Bespoke smoking-cessation support can double quit rates for those with severe mental illnesses, according to a trial commissioned by the NHS.
Smoking is the single most modifiable risk for those with severe mental health problems and a new report shows that a tailored approach is the most effective.
The report was published just before Mental Health Awareness Week which runs from May 13-19.
Lead researchers Professor Simon Gilbody, Dr Emily Peckham and research fellow Suzanne Crosland recently took part in a webinar where they discussed the findings from the Smoking Cessation Intervention for Severe Mental Health (SCIMITAR) trial.
Participants in the largest trial of behavioural intervention for smokers using mental health services were three times as likely to successfully quit using this tailored strategy along with the services the NHS currently offers.
Using behavioural support, medication monitoring and nicotine replacement therapy (NRT) such as e-cigarettes, along with the bespoke plan, those in this intervention group had quit rates twice as high as those using standard NHS stop smoking services after six months.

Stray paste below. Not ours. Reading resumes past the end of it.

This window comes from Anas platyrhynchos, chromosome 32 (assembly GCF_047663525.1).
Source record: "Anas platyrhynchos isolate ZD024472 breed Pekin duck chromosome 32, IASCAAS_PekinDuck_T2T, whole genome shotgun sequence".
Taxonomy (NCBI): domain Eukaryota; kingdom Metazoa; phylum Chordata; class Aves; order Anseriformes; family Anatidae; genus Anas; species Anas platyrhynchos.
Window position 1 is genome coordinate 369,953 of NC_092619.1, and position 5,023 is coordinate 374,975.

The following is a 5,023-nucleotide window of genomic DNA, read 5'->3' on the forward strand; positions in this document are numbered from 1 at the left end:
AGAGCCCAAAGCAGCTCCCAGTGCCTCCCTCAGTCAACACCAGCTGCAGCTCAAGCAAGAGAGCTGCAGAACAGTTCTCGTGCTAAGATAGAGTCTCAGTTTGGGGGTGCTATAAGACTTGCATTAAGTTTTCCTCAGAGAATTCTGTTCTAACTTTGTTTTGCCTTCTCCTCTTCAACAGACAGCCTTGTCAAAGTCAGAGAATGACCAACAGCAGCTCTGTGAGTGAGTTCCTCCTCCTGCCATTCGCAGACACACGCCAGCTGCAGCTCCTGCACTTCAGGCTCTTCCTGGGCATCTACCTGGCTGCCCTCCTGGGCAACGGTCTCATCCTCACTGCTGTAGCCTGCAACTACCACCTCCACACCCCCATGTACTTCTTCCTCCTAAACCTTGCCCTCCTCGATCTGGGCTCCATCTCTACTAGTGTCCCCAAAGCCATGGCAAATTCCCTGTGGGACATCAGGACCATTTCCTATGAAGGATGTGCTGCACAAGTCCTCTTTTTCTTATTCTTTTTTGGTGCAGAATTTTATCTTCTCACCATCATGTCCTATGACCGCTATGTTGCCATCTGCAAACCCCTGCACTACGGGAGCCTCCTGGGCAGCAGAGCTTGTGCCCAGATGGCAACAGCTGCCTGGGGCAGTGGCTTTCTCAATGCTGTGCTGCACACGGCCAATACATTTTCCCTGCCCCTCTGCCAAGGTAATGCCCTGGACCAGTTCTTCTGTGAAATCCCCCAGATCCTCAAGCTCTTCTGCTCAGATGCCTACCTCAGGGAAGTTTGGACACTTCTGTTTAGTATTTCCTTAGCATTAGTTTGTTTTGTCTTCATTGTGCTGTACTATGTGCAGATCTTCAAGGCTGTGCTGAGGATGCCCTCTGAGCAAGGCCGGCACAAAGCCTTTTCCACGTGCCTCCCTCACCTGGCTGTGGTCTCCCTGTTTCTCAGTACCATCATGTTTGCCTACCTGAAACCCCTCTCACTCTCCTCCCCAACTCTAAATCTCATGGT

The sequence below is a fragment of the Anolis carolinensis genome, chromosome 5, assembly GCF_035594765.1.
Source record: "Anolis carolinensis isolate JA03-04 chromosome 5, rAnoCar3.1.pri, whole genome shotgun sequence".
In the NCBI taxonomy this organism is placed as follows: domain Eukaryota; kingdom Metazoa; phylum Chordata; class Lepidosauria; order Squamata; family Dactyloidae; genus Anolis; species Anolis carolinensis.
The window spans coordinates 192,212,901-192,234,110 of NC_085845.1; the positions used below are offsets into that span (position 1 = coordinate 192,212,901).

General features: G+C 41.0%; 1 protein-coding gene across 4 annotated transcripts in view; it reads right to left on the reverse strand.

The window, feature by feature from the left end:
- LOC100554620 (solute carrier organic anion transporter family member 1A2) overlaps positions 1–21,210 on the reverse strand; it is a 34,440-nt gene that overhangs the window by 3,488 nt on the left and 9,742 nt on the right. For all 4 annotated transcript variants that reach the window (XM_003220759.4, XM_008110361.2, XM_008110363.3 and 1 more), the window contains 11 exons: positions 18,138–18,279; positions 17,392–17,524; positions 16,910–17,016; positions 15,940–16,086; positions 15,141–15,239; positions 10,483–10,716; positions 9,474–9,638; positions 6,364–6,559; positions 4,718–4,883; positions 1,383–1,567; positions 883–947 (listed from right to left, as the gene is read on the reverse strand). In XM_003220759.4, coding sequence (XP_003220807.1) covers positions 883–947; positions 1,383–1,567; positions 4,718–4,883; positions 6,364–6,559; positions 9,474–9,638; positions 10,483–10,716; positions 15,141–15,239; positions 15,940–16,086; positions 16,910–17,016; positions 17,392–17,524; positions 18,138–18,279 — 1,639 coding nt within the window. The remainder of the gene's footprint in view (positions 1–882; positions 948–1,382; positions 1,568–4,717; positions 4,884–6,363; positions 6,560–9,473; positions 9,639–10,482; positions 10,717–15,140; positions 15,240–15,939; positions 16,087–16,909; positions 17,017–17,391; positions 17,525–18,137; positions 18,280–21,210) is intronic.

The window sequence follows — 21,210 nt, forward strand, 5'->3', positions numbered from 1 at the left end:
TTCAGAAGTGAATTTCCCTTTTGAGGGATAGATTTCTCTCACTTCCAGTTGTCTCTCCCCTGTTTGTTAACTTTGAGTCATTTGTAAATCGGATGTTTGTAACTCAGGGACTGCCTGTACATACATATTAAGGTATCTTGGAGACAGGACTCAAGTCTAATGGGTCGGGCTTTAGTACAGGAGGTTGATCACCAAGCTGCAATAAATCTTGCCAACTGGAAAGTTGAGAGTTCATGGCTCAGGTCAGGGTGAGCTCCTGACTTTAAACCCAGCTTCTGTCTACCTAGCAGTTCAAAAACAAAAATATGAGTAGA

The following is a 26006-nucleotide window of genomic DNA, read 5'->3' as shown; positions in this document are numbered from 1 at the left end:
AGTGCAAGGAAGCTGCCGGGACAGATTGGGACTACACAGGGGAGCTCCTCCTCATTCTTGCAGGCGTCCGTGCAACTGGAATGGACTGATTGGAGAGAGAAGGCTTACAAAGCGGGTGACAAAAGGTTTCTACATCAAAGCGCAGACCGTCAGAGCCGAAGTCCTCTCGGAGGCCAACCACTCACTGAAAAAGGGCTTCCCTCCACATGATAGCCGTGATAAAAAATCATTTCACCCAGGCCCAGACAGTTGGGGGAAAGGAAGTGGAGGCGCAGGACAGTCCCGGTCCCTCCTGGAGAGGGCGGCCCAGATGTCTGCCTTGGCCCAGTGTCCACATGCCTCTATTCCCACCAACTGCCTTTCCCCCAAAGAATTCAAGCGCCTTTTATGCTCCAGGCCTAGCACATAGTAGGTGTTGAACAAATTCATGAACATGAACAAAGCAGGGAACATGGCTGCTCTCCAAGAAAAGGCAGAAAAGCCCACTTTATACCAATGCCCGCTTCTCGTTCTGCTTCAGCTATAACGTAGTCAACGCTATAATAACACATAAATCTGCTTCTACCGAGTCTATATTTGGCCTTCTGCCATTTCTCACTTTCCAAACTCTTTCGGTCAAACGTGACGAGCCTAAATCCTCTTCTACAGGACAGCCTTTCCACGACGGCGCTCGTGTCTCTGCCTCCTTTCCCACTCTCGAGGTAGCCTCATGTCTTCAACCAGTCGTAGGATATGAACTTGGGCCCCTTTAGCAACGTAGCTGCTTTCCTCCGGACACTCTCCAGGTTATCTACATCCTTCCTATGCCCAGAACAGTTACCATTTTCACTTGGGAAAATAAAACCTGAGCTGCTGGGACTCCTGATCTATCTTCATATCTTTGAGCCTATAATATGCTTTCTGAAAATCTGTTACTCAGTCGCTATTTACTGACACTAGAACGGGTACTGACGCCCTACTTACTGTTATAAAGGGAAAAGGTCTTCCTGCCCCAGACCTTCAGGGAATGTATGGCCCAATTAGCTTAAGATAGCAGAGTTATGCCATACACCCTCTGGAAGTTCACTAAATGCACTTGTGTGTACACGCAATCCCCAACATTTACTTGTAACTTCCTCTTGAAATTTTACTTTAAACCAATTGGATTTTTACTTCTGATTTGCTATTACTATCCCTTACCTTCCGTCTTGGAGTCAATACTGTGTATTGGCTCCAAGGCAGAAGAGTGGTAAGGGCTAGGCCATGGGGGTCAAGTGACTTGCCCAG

One third of smokers in the UK suffer from mental health issues. Professor Gilbody stressed the importance of offering support to this demographic in particular.
“[People will mental illness are] double stigmatised, for smoking and for using mental health services”.
The trial also ‘resulted in a reduced overall cost and a greater level of effectiveness,’ estimated at around 57 percent, even when the training of mental health practitioners and cost of NRT medication were taken into account.
Concluding the webinar, Professor Simon Gilbody noted that, in the long term:
“Smoking intervention is one of the best investments for the NHS”
Read the full report on the SCIMITAR pilot trial here.